More Russians See a Cult of Personality Around Putin

Vladimir Putin. Source: AFPUpdate 07/10/10: Several misprinted figures have been corrected.

The number of Russian citizens who see signs of a cult of personality surrounding Prime Minister Vladimir Putin has been growing consistently over the past several years. According to the results from a survey by the Levada Center research institute, 27% of Russians feel that “yes, all the signs of a cult of personality are there,” and another 28% say that “there still isn’t one, but there are more and more preconditions for one.” Researchers believe that the growth comes as a result of the fact that Russians no longer have a negative view of the idea of a cult of personality itself.

A full third of respondents, 33%, said that “no, there are no signs of such a cult,” while 12% were unsure.

Just four years ago, only 10% of Russians noted a cult of personality around Vladimir Putin at all. “The growth is definitely impressive,” said Boris Dubin, head of the socio-political department at the Levada Center, in remarks to the online news site

According to survey results from the past several years, more and more people each year believe that Putin has a cult of personality. In March 2006, 10% believed that “all the sign of one are there;” in October 2007 – 22%; two years later – 23%, and now, less than a year after that, the figure has grown to 27%. During that same overall period of time, the number of Russians who don’t see a cult of personality fell from 57% to 33%.

“The fact of the matter is that the understanding of a cult of personality itself is no longer as negative as it was after the denouncement of Stalin. Now, most likely, it is viewed positively, the view of people who don’t see anything terrible about a cult of personality,” Dubin told

“During the years of Putin’s rule, a majority of the Russian population has been formed that on the whole welcomes the currently established order and is sure that it is precisely Putin who guarantees this order and stability,” Dubin explained. This majority is made up mostly of relatively prosperous, middle-aged Russian citizens who remain politically active and reside in small to mid-size cities, he said. This is precisely the demographic that believes that the concentration of power in Putin’s hands and his cult of personality are helpful for Russia.

Indeed, more than half of Russian citizens believe that the concentration of all the power in the country in the hands of the prime minister “is for the good” of Russia. Only 22% think that Putin’s absolute power “does not promise anything good for Russia.”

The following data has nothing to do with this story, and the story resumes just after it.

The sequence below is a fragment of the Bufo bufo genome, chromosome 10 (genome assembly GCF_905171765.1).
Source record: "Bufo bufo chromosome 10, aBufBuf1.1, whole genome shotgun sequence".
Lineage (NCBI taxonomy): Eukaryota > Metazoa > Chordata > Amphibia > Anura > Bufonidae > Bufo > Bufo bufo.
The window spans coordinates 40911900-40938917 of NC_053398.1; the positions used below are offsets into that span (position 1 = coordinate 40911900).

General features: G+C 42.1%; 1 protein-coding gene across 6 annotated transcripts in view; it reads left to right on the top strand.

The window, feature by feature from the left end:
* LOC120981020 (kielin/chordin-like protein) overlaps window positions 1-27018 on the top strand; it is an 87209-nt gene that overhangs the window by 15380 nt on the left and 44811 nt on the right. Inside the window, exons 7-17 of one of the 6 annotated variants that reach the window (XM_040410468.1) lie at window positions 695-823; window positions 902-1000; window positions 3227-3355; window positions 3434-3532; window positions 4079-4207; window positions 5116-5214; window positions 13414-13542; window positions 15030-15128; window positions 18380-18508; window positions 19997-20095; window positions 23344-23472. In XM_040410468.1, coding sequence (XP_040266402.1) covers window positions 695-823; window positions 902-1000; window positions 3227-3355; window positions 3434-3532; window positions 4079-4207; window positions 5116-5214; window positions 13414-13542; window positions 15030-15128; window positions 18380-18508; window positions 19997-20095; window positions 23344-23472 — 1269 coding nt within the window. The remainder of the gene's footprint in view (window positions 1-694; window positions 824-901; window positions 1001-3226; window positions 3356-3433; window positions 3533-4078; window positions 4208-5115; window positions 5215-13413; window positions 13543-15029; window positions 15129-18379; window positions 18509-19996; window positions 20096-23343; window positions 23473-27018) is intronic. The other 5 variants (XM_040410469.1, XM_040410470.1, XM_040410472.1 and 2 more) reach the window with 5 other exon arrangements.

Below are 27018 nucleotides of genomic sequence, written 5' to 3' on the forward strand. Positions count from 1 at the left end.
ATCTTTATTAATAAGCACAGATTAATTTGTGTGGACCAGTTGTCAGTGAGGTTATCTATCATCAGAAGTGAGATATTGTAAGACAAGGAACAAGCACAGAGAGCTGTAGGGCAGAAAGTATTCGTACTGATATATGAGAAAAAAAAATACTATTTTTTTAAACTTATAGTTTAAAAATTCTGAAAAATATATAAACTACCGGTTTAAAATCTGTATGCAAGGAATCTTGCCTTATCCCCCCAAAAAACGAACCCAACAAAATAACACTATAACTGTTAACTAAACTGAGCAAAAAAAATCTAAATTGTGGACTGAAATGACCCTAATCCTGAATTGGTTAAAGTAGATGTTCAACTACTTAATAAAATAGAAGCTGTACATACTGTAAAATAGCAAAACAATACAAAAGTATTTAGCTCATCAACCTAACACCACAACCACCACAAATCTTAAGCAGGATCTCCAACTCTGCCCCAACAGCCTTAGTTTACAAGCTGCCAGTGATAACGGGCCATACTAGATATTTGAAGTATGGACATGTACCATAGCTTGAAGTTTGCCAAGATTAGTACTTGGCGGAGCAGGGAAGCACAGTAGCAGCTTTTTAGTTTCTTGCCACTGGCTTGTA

More than half of respondents said that Russia needs a manager – “a strong hand.”

As for when this hand is needed, 27% of respondents said that Russia needs it “constantly,” while another 28% said that “such situations occur (for example, now) when total power needs to be concentrated in one set of hands.” At the same time, both of these figures are down from previous years – 40% and 31% respectively in October 2009.  A full third, 33%, voted against the idea of giving total power to one single person in the current survey.

While Russia’s political opposition decries the existence of a cult of personality surrounding Vladimir Putin, only 11% of survey respondents felt that Russia “definitely” has an opposition at all. Another 38% believe that it “more likely” exists than not. 30% doubt that the opposition exists, and 8% feel that it definitely does not exist. The results are not surprising given that more than two-thirds of respondents – 68% – only learned about the existence of the opposition’s largest campaign, Strategy 31, during the course of the survey.

Only 3% of survey respondents said they were well acquainted with the essence of Strategy 31, knew that the series of rallies are consistently banned by the authorities, and knew that the police violently disperse participants. Very few Russians strongly opposed the campaign – only 4% were totally against it, and 11% were likely against it. That said, more than two-thirds of survey respondents felt that Russia needs a political opposition – 23% “definitely yes,” and 44% – “most likely yes.”

A press release from the Levada Center with the survey results is available in Russian by clicking here.